There are several types of mortgage loans, including conventional mortgages, fixed-rate mortgages, adjustable-rate mortgages, FHA loans, VA loans, USDA loans, jumbo loans, 2nd mortgages, and one or more of them could be the right fit for you. A mortgage is a multi-year commitment that involves a significant amount of money, so take your time and review the following to get started.
A conventional mortgage is a mortgage offered by a private lender that is not secured by a government entity. Borrowers can apply for a conventional mortgage at their local bank, credit union, or mortgage company. They are also available online. Conventional mortgages typically have a fixed rate of interest and require a down payment of at least 3% of the loan.
Most, but not all, conventional mortgages are also classified as “conforming mortgages.” This is a standard set by Fannie Mae and Freddie Mac, both of which are federally backed home mortgage companies created by the United States Congress. Their funding criteria include a dollar limit on conventional mortgages set by the Federal Housing Finance Agency.
Fixed-rate mortgages are exactly what they sound like – the interest rate is fixed for the entire life of the loan. This differs from an adjustable-rate mortgage where the interest rate changes based on market conditions. The terms of a fixed-rate mortgage range anywhere from ten to thirty years. This is the most common type of mortgage in the US right now.
Choosing a shorter term on a fixed-rate mortgage will result in a lower overall price to buy the property. Payments are amortized, which means borrowers pay more interest early in the life of the loan. As time goes by, the percentage of monthly payments that goes towards the principal increases, giving the borrower more equity in the property.
Adjustable-rate mortgages (ARMs) have an initial interest rate that adjusts after a certain period of time. This can be suitable for new homeowners with limited resources, but it is important to understand that monthly payments may go up when the interest rate adjusts. This can happen once a year, monthly, or in other increments according to the loan agreement.
ARMs, which are also known as “variable-rate mortgages,” typically set their interest rates based on an index that includes the “prime rate” used by banks. The variable interest rate will usually be set as a percentage above or below whatever the prime rate is on the date of adjustment. This makes adjustable-rate mortgages somewhat unpredictable.
The Federal Housing Authority (FHA) is not a lender, but they can guarantee a loan from a traditional lender. They also require that you purchase mortgage insurance through them. This minimizes risk for the lender since the FHA is guaranteeing repayment if the borrower defaults on the loan. The FHA also has a lower minimum credit score requirement (500+).
A 3.5% down payment is required for borrowers with a credit score over 580. 10% is required if your score falls between 500 and 580. The mortgage insurance premium is 1.75% upfront and 0.45% to 1.05% annually. Loan terms are either fifteen or thirty years. Most lenders encourage new home buyers to take the mortgage loan steps required to qualify for FHA loans.
Like FHA loans, VA loans are not offered by a government entity. The Veteran’s Administration sets the standards and dictates the terms of the loan. A private lender will provide the funds. VA loans are available for active military, veterans, and surviving spouses. Lenders also have their criteria, but approval for a VA loan is easier than conventional loan approval.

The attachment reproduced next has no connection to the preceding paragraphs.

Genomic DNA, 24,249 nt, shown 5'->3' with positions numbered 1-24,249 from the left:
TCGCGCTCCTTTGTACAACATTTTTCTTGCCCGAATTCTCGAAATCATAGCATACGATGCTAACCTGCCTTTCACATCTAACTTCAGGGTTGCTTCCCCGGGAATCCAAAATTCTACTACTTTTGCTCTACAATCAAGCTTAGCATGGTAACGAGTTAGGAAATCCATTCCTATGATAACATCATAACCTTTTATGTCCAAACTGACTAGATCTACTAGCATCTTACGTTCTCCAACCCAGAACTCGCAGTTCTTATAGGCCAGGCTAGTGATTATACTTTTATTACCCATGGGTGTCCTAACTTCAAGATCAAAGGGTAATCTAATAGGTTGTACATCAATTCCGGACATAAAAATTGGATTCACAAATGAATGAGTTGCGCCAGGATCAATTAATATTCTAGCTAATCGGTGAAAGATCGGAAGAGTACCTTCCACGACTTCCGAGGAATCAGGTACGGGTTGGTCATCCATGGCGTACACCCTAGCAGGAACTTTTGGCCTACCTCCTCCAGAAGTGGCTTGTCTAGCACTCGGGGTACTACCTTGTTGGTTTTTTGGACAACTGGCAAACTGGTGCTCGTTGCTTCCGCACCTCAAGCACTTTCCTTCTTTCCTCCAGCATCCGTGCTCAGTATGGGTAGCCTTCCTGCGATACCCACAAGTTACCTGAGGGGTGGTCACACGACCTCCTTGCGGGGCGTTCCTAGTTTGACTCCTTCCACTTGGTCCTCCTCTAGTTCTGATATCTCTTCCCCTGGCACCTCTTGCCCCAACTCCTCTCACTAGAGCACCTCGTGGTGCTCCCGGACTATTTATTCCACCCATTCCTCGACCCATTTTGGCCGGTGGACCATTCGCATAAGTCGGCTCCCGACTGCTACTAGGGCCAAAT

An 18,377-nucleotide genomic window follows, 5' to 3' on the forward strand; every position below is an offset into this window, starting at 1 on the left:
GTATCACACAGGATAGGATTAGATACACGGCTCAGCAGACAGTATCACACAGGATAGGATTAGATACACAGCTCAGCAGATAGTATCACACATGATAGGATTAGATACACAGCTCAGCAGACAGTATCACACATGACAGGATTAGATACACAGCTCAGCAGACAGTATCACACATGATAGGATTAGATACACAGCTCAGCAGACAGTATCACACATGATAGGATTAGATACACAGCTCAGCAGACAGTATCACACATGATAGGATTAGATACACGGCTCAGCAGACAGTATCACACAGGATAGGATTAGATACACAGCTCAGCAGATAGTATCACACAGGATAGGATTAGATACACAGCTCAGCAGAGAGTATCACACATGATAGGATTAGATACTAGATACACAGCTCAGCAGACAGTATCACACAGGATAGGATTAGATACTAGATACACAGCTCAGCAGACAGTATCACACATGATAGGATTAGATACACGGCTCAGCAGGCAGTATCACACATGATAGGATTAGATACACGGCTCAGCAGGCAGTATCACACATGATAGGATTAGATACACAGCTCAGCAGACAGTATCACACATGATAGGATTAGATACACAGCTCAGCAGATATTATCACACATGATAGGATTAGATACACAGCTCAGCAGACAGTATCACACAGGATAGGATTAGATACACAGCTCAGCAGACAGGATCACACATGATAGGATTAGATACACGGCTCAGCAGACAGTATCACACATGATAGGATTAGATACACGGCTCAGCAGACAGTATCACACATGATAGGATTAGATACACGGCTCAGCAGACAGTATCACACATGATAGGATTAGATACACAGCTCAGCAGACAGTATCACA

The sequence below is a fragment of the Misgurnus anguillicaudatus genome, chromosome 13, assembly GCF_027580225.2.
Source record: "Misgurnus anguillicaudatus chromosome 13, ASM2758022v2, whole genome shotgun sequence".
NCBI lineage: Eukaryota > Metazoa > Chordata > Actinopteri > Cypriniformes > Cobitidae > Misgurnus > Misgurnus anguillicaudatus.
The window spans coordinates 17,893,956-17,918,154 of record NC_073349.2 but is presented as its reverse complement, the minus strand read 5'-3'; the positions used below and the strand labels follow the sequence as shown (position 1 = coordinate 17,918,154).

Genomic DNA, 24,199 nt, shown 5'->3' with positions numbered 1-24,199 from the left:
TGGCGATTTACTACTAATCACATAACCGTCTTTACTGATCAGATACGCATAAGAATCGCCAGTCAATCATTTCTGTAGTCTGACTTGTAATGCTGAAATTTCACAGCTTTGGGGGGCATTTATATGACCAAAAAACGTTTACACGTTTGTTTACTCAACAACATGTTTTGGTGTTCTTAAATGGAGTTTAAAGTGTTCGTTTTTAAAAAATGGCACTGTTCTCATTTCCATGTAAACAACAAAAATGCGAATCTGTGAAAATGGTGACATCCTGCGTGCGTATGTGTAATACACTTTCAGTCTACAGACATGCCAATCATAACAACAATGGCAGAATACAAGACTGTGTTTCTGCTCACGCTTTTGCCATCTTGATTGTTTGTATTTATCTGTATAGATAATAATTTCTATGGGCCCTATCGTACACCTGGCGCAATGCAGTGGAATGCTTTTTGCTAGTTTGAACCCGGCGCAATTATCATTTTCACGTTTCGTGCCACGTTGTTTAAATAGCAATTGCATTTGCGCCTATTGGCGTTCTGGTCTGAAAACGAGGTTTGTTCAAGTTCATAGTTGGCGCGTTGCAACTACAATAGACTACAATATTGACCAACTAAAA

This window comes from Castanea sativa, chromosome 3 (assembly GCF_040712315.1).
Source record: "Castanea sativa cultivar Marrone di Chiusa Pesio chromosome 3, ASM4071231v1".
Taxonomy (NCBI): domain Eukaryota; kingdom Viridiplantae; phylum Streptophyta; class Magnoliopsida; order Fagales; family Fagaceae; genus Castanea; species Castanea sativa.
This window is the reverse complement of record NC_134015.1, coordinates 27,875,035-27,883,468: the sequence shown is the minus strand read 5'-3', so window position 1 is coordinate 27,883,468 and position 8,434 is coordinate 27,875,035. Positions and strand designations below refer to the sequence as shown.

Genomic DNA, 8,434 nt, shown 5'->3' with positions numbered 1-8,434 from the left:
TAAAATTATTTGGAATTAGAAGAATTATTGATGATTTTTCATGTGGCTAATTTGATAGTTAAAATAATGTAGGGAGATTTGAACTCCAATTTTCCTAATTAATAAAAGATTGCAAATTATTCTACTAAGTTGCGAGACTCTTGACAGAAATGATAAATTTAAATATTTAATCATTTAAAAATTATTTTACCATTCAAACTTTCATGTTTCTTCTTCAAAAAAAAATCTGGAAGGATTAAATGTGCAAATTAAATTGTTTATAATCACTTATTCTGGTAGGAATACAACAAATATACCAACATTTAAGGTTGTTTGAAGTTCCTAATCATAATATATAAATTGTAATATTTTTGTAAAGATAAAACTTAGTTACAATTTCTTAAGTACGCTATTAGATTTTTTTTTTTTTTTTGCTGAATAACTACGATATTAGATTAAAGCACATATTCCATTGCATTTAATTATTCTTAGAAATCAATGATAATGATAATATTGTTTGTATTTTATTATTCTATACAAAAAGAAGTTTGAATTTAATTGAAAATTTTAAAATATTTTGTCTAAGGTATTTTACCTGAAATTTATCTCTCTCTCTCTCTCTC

Two of the more attractive features of a VA loan are that down payments and private mortgage insurance (PMI) are not required. Closing costs are also smaller and prepayment penalties for buyers who want to pay off the loan early are prohibited. For lenders, VA loans are guaranteed against default by the Government National Mortgage Association (GNMA).
Guaranteed by the United States Department of Agriculture, a USDA loan is for homebuyers who live in rural areas with a population of 35,000 or less. There are two types of USDA loans: Guaranteed and Direct. The former guarantees at least 90% of the loan will be repaid to the lender. USDA direct loans come directly from the USDA.
Direct USDA loans are offered in cases where there are issues with safety and sanitation. Guaranteed USDA loans require no assets, a debt-to-income ratio of up to 41%, and no minimum credit score. These loans are designed for those with lower incomes living in rural and often economically depressed parts of the country.
Larger property purchases that exceed the limits set by the Federal Housing Finance Agency require what is known as a “Jumbo Loan.” These mortgages can range from several hundred thousand to millions of dollars. They are not guaranteed or securitized by Fannie Mae or Freddie Mac, so the credit requirements from lenders are more rigid.
Jumbo loans are typically seen with luxury properties or more expensive homes in competitive real estate markets. Approval will require a credit score of 700 or better and a debt-to-income ratio of under 36%. Interest rates are comparable with conventional mortgages. The minimum down payment required is usually 10% to 15%, down from 30% a few years ago.
This is primarily a financial vehicle to secure more cash on hand. A second mortgage is an additional loan taken out on a property where a primary mortgage already exists. These are also known as “home equity loans” because the second mortgage is typically a loan for the percentage of the property that has already been paid off.
The mortgage loan steps required for the second mortgage are identical to what you would go through taking out a first mortgage. The approval also means having an additional lien placed on your property. This step is usually taken when homeowners want to make improvements or have encountered a life situation that requires additional capital.